It’s hard to imagine just how small nanotechnology is. One manometer is a billionth of a meter, or 10-9 of a meter. Here are a few illustrative examples: – There are 25,400,000 nanometers in an inch – A sheet of newspaper is about 100,000 nanometers thick – On a comparative scale, if a marble were a nanometer, then one meter would be the size of the Earth Nanoscience and nanotechnology involve the ability to see and to control individual atoms and molecules. Everything on earth is made up of atoms? the food we eat, the clothes we wear, the buildings and houses we live in, and our own bodies. But something as small as an atom is impossible to see with the naked eye. In fact, it’s impossible to see with the microscopes typically used in a high school science classes. The microscopes needed to see things at the nanoscale were invented relatively recently, about 30 years ago. Once scientists had the right tools, such as the scanning tunneling microscope (STM) and the atomic force microscope (AFM), the age of nanotechnology was born.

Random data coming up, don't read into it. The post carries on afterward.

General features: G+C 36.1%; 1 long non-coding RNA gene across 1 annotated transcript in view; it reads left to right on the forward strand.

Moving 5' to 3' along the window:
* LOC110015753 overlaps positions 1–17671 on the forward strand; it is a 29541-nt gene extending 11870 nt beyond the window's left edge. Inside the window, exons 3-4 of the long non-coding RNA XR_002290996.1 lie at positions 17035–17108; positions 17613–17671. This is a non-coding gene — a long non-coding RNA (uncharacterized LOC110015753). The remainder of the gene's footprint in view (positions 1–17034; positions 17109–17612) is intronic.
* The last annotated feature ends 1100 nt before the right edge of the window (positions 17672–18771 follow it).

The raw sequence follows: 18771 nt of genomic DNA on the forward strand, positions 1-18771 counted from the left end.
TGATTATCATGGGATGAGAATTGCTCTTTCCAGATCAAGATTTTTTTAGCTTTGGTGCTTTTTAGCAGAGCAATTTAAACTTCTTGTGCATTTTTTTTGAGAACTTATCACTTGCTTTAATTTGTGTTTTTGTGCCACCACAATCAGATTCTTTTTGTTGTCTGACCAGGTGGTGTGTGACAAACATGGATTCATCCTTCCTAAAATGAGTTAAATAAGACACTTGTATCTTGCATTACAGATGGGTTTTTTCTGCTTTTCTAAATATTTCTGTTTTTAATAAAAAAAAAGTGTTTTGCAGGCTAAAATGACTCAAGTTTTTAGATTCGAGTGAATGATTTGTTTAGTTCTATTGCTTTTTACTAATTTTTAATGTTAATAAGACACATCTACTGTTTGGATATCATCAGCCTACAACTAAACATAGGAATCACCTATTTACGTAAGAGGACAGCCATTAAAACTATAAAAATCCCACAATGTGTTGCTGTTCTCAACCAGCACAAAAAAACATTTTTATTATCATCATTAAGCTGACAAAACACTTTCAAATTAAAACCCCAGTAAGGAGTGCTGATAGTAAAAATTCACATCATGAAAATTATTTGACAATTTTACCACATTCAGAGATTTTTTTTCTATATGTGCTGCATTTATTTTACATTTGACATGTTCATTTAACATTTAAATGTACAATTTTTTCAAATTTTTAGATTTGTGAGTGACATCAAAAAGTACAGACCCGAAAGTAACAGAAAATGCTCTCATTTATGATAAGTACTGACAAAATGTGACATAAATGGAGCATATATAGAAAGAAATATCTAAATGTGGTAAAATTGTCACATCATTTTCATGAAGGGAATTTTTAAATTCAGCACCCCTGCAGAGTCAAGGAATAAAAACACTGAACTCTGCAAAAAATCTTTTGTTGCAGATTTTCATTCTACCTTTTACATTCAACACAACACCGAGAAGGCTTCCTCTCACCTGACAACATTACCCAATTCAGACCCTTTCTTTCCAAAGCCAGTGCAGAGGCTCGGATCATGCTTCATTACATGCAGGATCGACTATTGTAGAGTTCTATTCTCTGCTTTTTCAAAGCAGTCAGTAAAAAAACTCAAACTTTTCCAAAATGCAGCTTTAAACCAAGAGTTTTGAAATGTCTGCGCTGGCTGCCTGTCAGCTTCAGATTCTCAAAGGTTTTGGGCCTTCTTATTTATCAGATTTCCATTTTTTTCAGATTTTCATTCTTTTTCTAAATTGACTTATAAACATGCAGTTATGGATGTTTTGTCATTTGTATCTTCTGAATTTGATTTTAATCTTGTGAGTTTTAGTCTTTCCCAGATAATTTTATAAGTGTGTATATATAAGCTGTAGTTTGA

Nanotechnology term was used regarding subsequent work with related graphene tubes (called carbon nanotubes and sometimes called Bucky tubes) which suggested potential applications for nanoscale electronics and devices. Today’s scientists and engineers are finding a wide variety of ways to deliberately make materials at the nanoscale to take advantage of their enhanced properties such as higher strength, lighter weight, increased control of light spectrum, and greater chemical re-activity than their larger-scale counterparts.
Buckminsterfullerene C60, also known as the buckyball, is a representative member of the carbon structures known as fullerenes. Fullerens were discovered in 1985 by Harry Kroto,Richard Smalley, and Robert Curl, who together won the 1996 Nobel Prize in Chemistry.